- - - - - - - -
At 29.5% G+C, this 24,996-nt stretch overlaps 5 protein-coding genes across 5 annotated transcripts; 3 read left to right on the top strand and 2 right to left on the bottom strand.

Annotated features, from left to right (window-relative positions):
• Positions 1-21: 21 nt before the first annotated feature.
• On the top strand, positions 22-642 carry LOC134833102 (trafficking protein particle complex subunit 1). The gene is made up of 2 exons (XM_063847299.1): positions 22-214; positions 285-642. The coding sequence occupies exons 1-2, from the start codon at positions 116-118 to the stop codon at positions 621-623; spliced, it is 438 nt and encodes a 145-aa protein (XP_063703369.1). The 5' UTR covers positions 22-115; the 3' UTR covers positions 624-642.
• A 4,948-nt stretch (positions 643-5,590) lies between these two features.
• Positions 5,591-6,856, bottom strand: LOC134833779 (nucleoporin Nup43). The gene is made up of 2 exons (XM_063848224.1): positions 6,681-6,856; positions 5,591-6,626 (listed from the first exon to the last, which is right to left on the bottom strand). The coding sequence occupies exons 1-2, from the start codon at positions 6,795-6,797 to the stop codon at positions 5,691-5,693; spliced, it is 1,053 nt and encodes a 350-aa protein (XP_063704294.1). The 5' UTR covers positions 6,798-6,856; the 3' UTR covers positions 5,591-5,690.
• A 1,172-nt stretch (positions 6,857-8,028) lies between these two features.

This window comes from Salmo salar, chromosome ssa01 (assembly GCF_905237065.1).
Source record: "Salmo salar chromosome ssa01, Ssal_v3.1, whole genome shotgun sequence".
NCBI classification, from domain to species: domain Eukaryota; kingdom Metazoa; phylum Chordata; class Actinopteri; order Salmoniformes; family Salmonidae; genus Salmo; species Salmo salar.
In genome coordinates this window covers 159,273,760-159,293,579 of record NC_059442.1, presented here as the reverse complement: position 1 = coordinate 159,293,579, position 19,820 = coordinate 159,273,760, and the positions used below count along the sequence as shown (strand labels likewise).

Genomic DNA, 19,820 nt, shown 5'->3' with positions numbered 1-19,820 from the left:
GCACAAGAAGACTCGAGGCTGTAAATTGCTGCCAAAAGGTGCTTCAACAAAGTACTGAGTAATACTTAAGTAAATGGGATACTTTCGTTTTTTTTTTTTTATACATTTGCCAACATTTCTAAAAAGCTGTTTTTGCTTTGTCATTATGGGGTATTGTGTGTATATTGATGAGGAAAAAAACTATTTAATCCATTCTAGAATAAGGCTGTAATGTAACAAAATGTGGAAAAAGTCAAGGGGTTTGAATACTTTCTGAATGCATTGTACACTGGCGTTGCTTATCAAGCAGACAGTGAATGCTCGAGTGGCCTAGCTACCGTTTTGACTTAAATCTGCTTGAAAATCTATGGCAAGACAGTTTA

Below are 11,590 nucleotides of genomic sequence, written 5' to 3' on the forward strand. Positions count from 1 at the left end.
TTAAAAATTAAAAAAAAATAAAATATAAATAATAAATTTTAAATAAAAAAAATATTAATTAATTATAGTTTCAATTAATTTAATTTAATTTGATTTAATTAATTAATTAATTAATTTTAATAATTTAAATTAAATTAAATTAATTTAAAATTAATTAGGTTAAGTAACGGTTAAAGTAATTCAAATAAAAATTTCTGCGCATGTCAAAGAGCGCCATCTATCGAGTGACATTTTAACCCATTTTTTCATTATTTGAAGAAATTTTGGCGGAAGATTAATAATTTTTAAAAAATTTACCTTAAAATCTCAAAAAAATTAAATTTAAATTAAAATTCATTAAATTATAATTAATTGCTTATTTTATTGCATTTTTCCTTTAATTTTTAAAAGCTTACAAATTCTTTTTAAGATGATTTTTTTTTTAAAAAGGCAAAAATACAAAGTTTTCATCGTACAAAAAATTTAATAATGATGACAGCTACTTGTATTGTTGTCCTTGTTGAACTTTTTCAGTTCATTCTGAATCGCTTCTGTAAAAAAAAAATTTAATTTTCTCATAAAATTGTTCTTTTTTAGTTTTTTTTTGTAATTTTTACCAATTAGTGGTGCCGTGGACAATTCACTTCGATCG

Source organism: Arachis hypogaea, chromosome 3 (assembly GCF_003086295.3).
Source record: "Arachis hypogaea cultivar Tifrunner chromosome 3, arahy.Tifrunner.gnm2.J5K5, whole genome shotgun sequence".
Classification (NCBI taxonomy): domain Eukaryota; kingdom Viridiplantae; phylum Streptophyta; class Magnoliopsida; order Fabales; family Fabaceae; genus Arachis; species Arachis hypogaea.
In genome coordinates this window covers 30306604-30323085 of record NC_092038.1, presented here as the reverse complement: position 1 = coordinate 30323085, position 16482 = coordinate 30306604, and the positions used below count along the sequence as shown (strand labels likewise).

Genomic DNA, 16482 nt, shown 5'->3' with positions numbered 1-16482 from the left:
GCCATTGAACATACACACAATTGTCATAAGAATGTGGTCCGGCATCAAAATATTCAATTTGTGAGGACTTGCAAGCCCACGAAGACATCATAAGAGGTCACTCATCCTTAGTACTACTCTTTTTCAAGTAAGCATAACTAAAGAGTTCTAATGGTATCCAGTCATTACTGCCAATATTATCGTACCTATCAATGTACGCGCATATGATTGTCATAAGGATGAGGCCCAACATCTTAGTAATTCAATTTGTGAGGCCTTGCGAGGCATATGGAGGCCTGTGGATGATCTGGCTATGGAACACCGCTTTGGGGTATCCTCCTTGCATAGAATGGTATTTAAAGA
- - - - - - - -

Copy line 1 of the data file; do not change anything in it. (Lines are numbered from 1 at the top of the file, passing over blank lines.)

At 29.5% G+C, this 24,996-nt stretch overlaps 5 protein-coding genes across 5 annotated transcripts; 3 read left to right on the top strand and 2 right to left on the bottom strand.